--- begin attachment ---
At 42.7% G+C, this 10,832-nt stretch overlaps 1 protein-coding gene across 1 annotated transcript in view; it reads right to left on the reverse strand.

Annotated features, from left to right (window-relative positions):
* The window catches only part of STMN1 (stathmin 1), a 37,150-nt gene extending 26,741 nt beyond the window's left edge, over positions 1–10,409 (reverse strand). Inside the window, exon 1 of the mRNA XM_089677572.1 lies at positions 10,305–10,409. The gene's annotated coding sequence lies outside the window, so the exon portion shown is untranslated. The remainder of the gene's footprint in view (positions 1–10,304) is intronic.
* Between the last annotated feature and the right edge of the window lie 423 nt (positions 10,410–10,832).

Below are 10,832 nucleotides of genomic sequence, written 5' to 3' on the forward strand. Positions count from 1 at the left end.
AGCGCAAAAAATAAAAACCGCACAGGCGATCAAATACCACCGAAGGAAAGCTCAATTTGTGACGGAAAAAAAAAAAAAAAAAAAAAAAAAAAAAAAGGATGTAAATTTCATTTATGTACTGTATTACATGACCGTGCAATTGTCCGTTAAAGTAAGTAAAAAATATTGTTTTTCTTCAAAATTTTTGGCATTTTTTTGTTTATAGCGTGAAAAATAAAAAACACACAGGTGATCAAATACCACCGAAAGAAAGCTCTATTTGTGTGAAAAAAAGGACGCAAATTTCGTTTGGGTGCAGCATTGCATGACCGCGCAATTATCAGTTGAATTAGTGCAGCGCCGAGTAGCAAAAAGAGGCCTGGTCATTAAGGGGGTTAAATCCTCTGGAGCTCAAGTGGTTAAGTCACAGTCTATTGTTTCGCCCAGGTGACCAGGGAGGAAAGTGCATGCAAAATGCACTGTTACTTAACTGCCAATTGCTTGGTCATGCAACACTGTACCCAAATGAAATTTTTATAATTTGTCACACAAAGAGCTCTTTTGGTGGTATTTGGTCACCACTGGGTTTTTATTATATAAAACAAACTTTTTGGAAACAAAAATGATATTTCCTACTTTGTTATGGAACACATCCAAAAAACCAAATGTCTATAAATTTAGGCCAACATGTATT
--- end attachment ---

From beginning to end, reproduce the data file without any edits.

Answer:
At 42.7% G+C, this 10,832-nt stretch overlaps 1 protein-coding gene across 1 annotated transcript in view; it reads right to left on the reverse strand.

Annotated features, from left to right (window-relative positions):
* The window catches only part of STMN1 (stathmin 1), a 37,150-nt gene extending 26,741 nt beyond the window's left edge, over positions 1–10,409 (reverse strand). Inside the window, exon 1 of the mRNA XM_089677572.1 lies at positions 10,305–10,409. The gene's annotated coding sequence lies outside the window, so the exon portion shown is untranslated. The remainder of the gene's footprint in view (positions 1–10,304) is intronic.
* Between the last annotated feature and the right edge of the window lie 423 nt (positions 10,410–10,832).

Below are 10,832 nucleotides of genomic sequence, written 5' to 3' on the forward strand. Positions count from 1 at the left end.
AGCGCAAAAAATAAAAACCGCACAGGCGATCAAATACCACCGAAGGAAAGCTCAATTTGTGACGGAAAAAAAAAAAAAAAAAAAAAAAAAAAAAAAGGATGTAAATTTCATTTATGTACTGTATTACATGACCGTGCAATTGTCCGTTAAAGTAAGTAAAAAATATTGTTTTTCTTCAAAATTTTTGGCATTTTTTTGTTTATAGCGTGAAAAATAAAAAACACACAGGTGATCAAATACCACCGAAAGAAAGCTCTATTTGTGTGAAAAAAAGGACGCAAATTTCGTTTGGGTGCAGCATTGCATGACCGCGCAATTATCAGTTGAATTAGTGCAGCGCCGAGTAGCAAAAAGAGGCCTGGTCATTAAGGGGGTTAAATCCTCTGGAGCTCAAGTGGTTAAGTCACAGTCTATTGTTTCGCCCAGGTGACCAGGGAGGAAAGTGCATGCAAAATGCACTGTTACTTAACTGCCAATTGCTTGGTCATGCAACACTGTACCCAAATGAAATTTTTATAATTTGTCACACAAAGAGCTCTTTTGGTGGTATTTGGTCACCACTGGGTTTTTATTATATAAAACAAACTTTTTGGAAACAAAAATGATATTTCCTACTTTGTTATGGAACACATCCAAAAAACCAAATGTCTATAAATTTAGGCCAACATGTATT